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Does corporate social responsibility engagement benefit distressed firms? The role of moral and exchange capital

Kartick Gupta and Chandrasekhar Krishnamurti

Pacific-Basin Finance Journal, 2018, vol. 50, issue C, 249-262

Abstract: Extant literature supports the view that Corporate Social Responsibility (CSR) engagement could potentially act as a risk mitigation device. We extend this literature to address the issue of whether CSR engagement could benefit firms which are already in bankruptcy. A unique feature of our empirical tests is the decomposition of CSR into two components – moral capital and exchange capital. We find that moral capital is associated with the likelihood of a distressed firm emerging from bankruptcy. Further, moral capital appears to reduce the number of days a distressed firm spends in bankruptcy. Our empirical evidence also suggests that moral capital increases the likelihood that a distressed firm successfully negotiates a pre-packaged agreement with its creditors. Finally, our empirical results indicate that the exchange capital component of CSR is positively related to the probability of procuring debtor-in-possession financing by a distressed firm whilst in bankruptcy. Overall, our results imply that both moral and exchange capital components of CSR play a role in facilitating a firm's emergence from bankruptcy.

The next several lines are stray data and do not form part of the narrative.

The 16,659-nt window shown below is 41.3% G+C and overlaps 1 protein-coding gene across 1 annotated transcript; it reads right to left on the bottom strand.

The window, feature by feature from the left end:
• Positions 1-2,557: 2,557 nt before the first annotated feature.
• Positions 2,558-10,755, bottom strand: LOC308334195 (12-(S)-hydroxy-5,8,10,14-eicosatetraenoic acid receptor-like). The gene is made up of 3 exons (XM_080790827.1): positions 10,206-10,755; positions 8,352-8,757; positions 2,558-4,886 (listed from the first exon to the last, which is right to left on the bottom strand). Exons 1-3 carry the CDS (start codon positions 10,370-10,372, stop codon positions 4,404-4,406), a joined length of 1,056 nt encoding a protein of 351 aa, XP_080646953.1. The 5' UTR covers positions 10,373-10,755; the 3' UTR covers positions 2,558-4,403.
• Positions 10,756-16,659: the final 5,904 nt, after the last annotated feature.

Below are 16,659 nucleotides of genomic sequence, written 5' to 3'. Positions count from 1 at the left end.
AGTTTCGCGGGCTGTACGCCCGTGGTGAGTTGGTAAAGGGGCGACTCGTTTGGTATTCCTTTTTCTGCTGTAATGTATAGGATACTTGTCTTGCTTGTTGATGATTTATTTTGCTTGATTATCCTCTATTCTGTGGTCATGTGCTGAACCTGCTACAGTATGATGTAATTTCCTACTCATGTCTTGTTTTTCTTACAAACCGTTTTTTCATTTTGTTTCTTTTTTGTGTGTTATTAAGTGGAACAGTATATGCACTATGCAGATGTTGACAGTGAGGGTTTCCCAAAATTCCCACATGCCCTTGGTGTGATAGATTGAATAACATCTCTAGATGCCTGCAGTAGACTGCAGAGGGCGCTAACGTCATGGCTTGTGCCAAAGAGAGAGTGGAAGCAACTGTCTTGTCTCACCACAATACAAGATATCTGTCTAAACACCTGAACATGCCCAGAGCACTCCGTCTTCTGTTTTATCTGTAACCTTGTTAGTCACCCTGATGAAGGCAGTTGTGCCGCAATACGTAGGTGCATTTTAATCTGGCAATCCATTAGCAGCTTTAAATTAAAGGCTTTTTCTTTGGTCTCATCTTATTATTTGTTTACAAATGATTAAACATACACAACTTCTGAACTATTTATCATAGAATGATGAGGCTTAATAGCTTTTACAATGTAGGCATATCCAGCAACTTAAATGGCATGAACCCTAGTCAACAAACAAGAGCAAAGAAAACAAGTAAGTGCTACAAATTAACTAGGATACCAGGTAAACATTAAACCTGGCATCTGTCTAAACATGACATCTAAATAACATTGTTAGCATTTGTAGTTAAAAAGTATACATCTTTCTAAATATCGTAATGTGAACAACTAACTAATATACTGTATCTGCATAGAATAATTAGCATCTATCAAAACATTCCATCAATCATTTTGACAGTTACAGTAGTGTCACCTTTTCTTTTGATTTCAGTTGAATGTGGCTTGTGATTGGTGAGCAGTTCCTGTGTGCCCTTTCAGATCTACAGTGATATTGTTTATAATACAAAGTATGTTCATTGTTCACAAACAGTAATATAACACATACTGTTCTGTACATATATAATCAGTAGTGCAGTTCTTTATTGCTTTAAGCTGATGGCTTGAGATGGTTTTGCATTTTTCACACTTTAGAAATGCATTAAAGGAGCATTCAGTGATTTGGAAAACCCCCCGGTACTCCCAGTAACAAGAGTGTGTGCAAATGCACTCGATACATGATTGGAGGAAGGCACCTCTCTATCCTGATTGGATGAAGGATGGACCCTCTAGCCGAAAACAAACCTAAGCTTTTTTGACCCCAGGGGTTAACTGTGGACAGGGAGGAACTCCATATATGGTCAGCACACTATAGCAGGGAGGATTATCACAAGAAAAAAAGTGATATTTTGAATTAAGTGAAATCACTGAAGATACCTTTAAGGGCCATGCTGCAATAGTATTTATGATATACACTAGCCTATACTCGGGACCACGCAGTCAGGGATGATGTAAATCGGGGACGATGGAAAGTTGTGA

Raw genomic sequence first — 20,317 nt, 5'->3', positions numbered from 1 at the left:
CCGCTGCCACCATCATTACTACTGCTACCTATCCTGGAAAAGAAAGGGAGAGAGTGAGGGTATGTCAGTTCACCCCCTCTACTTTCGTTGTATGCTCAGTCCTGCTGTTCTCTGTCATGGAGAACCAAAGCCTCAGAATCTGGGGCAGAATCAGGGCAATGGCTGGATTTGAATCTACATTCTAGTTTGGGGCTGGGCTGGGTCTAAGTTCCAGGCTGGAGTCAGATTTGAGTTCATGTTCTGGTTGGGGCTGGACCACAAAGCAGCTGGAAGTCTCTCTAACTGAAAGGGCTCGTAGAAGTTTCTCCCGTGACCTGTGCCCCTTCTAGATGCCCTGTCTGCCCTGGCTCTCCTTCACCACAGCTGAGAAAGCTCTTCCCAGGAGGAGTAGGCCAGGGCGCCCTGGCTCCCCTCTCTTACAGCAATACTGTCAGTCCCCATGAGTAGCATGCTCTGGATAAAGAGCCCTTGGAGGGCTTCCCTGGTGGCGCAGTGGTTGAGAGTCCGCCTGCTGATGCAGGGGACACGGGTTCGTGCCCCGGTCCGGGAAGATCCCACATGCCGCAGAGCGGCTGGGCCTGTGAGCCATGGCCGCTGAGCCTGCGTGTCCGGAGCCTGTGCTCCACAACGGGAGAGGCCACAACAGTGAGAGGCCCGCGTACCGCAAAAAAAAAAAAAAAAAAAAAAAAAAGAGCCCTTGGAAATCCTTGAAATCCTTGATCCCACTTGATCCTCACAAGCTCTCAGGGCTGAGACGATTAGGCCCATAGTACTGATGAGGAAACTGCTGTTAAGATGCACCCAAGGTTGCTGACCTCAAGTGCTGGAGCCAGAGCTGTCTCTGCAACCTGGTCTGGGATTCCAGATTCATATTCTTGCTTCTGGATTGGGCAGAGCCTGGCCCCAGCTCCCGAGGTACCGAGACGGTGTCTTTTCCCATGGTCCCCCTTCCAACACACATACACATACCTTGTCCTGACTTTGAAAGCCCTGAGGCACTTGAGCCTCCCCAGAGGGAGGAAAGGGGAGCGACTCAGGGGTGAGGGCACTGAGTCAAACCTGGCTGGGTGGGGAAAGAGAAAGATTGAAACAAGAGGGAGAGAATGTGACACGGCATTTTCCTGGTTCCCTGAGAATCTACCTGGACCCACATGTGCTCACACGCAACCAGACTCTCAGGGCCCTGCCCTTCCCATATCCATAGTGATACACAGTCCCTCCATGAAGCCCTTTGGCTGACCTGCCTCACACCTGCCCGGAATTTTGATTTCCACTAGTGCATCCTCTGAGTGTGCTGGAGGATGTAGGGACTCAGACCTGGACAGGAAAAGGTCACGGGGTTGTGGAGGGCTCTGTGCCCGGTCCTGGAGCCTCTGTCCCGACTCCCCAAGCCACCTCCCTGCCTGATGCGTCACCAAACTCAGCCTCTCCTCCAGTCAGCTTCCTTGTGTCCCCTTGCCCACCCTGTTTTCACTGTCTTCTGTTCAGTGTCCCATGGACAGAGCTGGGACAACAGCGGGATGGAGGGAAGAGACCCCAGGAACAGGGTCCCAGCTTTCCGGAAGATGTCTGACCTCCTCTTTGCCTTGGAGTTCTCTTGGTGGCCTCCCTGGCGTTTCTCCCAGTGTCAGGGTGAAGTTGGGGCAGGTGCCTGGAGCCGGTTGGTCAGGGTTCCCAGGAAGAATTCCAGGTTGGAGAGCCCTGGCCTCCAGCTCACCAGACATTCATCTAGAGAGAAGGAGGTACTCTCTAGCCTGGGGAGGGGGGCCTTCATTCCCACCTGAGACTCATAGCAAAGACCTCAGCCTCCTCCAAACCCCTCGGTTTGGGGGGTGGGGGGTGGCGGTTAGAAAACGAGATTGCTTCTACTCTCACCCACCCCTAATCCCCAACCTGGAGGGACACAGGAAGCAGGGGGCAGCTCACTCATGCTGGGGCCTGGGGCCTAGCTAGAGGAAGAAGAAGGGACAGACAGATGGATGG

Keywords: Corporate social responsibility; Bankruptcy; Moral capital; Exchange capital (search for similar items in EconPapers)
JEL-codes: G33 G34 M14 (search for similar items in EconPapers)
Date: 2018
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Handle: RePEc:eee:pacfin:v:50:y:2018:i:c:p:249-262